SEMINARS & WORKSHOPS
Enroll in one of five NAVSA seminar and workshop opportunities
NAVSA 2023 Seminars & Workshops
NAVSA 2023 will feature five seminar/workshop opportunities this November on a variety of approaches and topics. We invite pre-enrolled participation from conference attendees. We will make every effort to include scholars not elsewhere on the program among the seminar attendees. Otherwise, enrollment is on a first-come, first-served basis as part of the conference registration process. (We aim to open the registration portal the week of September 25.) You may enroll in at most one seminar or workshop. Walk-in participants are welcome to attend a seminar if space permits.
Queer Methods and Methodologies
Session 3 | TH, Nov 9 | 2:45 - 4:15 pm
IMU Persimmon Room
In Queer Methods and Methodologies: Intersecting Queer Theories and Social Science Research (Routledge, 2010), editors Kath Browne and Catherine J. Nash describe the impetus for their collection as arising from a disconnection between what they study and how they study it. “We found it disconcerting,” they write, “that we often do not apply our queer re-theorising, re-considering and re-conceptualising to our social science methodologies and choice of methods,” adding that, “as queer approaches to research proliferate across the social sciences, . . . there is a certain ‘sweeping under the carpet’ of how we actually ‘do’ research as ‘social scientists’ given our attractions, and attachments, to queer theory.” This workshop invites scholars interested in discussing, critiquing, proposing, or imagining queer methods and methodologies in literary studies more broadly and in our various subfields more particularly. How do we actually “do” what we do when we practice queer methods? In what sense are our methodologies queer, or how might they be? Browne and Nash’s collection offers a number of models, some familiar to literary studies, others not, ranging from collaboration, affect studies, sexuality studies, performance, and recovery projects to autoethnography, techne, and emic theory. How do (or might) we identify methods and methodologies hospitable to our objects of study, or inhospitable to them in ways that are themselves illuminating, unsettling, or otherwise worthwhile? Our inquiries need not be determined by issues of sexuality or gender in isolation from other categories of analysis, but may call for or even require intersectionality.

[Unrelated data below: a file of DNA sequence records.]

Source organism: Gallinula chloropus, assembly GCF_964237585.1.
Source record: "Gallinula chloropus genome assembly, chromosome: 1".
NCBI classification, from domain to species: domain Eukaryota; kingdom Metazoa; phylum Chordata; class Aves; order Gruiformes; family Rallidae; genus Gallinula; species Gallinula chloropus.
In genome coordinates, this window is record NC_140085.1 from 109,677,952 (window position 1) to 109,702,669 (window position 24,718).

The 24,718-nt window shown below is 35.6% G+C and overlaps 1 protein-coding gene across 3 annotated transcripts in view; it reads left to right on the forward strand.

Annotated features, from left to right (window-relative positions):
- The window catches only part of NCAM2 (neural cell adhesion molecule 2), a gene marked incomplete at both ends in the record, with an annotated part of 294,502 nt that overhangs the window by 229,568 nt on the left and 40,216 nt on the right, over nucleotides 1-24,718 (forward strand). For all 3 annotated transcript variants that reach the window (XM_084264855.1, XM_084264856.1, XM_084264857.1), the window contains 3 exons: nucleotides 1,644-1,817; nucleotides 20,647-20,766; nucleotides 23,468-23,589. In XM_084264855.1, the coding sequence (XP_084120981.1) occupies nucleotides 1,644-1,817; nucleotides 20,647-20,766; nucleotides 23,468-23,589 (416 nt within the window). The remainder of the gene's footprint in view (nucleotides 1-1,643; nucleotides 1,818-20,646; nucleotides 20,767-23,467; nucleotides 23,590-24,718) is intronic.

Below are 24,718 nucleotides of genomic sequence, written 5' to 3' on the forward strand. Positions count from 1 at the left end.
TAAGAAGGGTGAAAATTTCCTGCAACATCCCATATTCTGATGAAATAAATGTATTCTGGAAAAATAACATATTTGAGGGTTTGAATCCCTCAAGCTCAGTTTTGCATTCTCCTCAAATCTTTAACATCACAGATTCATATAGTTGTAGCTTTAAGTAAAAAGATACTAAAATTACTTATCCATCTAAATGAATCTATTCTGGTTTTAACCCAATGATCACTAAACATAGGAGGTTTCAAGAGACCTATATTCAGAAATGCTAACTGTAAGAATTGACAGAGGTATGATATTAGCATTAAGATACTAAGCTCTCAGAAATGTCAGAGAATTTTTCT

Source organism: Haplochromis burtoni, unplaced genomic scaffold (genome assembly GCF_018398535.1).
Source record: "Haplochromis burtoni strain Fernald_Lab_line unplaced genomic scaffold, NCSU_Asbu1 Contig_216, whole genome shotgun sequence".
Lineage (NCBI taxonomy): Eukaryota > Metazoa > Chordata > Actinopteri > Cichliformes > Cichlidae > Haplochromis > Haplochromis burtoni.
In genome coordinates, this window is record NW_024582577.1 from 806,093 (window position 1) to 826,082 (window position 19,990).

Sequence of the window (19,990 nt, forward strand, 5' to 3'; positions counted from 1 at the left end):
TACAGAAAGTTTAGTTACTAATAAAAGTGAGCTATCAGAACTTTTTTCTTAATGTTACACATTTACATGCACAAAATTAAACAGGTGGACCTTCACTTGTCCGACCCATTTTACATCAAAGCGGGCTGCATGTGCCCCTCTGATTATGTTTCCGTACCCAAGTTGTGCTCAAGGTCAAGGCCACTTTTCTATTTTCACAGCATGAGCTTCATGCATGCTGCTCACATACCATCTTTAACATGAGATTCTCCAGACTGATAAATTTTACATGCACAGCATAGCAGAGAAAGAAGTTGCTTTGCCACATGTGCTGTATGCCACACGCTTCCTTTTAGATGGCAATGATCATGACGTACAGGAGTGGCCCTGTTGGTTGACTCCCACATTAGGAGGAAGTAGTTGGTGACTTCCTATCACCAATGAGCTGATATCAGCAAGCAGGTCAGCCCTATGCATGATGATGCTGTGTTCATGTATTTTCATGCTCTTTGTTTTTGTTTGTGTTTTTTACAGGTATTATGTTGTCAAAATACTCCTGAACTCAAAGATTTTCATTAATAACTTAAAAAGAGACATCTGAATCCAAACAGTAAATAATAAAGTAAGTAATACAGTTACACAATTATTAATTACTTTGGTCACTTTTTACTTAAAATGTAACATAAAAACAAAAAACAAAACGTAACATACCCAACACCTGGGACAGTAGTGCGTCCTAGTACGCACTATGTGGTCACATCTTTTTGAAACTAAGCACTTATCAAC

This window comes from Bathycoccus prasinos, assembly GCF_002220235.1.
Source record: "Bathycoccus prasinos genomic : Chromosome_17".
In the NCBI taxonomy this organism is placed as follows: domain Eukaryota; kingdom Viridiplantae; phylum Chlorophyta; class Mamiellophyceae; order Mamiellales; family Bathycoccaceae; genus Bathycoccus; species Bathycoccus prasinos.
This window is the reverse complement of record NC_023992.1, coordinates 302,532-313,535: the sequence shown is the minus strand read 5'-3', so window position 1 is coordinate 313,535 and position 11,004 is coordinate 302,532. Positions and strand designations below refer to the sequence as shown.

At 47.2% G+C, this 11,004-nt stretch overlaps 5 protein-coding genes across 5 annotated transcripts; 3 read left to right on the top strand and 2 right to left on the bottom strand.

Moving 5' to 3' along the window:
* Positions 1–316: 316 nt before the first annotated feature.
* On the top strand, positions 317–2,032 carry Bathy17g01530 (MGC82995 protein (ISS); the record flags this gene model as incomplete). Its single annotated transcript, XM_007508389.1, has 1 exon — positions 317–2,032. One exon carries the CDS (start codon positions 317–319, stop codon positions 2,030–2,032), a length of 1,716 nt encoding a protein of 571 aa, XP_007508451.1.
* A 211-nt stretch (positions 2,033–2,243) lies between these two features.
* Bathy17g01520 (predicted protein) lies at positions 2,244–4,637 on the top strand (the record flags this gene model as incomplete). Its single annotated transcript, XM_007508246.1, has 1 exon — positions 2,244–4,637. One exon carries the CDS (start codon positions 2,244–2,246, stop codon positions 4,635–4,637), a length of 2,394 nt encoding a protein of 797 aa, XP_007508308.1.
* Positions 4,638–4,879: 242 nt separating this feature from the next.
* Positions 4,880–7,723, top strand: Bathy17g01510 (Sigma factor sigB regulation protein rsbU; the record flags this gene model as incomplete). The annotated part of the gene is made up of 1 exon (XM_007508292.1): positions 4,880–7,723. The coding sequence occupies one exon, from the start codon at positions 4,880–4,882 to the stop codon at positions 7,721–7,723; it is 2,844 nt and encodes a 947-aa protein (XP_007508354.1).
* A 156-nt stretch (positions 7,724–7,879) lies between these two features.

Participants will submit a one-page (single spaced) statement of interest, either based on past or current research, on a critique or assessment of extant methodologies, and/or ideas for future projects. The seminar will invite each participant to give a brief overview of their proposal, which we will use as the basis for broader conversation(s) about queer approaches to Victorian studies and beyond. Proposals due by November 1 to email@example.com.